If you are struggling with low mood or depression, you may have something that can help you hiding in the back of your medicine cabinet: zinc.
What is it?
Zinc supports a number of human bodily functions. In addition to providing support for the immune system, it allows the body to make proteins and DNA, helps heal wounds, and plays a vital role in childhood growth and development. It occurs naturally in a wide range of foods like beans, meat, and fish, and it’s also available in the form of a dietary supplement.
Zinc’s link to Mental Health
Emerging studies are showing that zinc is also helpful in treating depression and psychosis. There also appears to be a link between zinc dysregulation and attention deficit disorder (ADD), and hyperactivity.
According to the World Health Organization (WHO), about 350 million people worldwide suffer from depression. Depression is associated with a low quality of life and leads to more than one million suicide deaths each year.
Multiple studies have shown that people suffering from depression have reduced levels of zinc in their bodies. Separate studies support the effectiveness of zinc to improve mood in both depressed and healthy people.
How to Add More Zinc to Your Diet
Whether you are feeling low or have been diagnosed with depression, adding zinc to your diet will help boost your mood. Here’s how to incorporate more into your daily life:
- Take zinc supplements. You can buy these online, at the grocery store, or at your local supplement shop.
- Meat is an excellent source. Red meat, in particular, contains high levels of zinc, but you can find sufficient amounts in pork, lamb, beef, and other kinds of meat. A 3.5-ounce serving of raw ground beef contains 4.8 mg of zinc— that’s 44% of the Daily Value (DV).
- Shellfish are a healthy, low-calorie source. In particular, oysters contain high amounts of zinc. Six medium oysters provide 32 mg of zinc— 291% of the daily value! Other shellfish that are good sources include Alaskan crab, mussels, shrimp, and salmon.
- Legumes, including chickens, lentils, and beans, contain substantial amounts. But, they also contain phytates— an antinutrient that inhibits the absorption of zinc and other minerals. This means that you should still eat legumes, especially if you are vegetarian or vegan, but just know they don’t provide as much zinc as other sources. You can also heat, sprout, soak, or ferment legume to increase zinc’s bioavailability.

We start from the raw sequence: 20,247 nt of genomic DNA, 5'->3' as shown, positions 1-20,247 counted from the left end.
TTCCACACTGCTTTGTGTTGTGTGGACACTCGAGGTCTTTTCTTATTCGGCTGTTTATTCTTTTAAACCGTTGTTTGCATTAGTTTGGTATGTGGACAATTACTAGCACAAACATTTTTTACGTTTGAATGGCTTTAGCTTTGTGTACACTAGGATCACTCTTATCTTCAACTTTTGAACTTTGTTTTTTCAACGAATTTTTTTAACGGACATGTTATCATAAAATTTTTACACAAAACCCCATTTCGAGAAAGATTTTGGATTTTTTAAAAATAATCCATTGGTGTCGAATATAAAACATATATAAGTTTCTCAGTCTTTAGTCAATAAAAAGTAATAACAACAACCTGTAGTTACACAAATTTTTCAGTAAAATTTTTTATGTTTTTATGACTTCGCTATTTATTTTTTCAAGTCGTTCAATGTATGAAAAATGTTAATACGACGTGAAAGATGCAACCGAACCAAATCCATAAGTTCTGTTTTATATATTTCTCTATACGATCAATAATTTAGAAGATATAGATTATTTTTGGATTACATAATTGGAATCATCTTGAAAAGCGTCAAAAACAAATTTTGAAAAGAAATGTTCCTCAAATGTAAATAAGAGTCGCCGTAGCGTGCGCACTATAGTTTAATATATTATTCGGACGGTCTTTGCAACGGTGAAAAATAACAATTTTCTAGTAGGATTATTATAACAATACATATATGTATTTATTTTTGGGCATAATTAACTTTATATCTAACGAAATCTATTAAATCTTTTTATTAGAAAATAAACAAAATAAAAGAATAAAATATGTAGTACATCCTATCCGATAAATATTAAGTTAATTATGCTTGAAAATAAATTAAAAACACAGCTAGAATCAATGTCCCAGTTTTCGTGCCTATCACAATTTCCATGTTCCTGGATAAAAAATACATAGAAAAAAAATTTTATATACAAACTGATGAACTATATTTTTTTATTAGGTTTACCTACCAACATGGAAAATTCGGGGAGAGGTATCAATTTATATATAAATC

- Dairy like cheese and milk contain a host of nutrients.. Milk and cheese, in particular contain high amounts of bioavailable zinc— meaning most of the food’s zinc can be absorbed by the body.
Zinc is a key part of a healthy diet, especially for people struggling with depression and low mood. The best part is you can easily add more naturally to your diet by consuming substantial amounts of the above-mentioned foods.
Dr. Casey Sinclair, D.C. is a leading holistic healthcare doctor trained in functional medicine. He has extended his reach around the world by co-founding Family Health Advocacy, a health advocacy group lead by doctors and health professionals providing resources and education on global health matters. He has been fortunate to act as health a consultant to some of the largest companies in North America and as a professional speaker he’s had the privilege of speaking to thousands of people. Dr. Casey is an advocate for people suffering with chronic pain and fibromyalgia and has authored a book on the subject.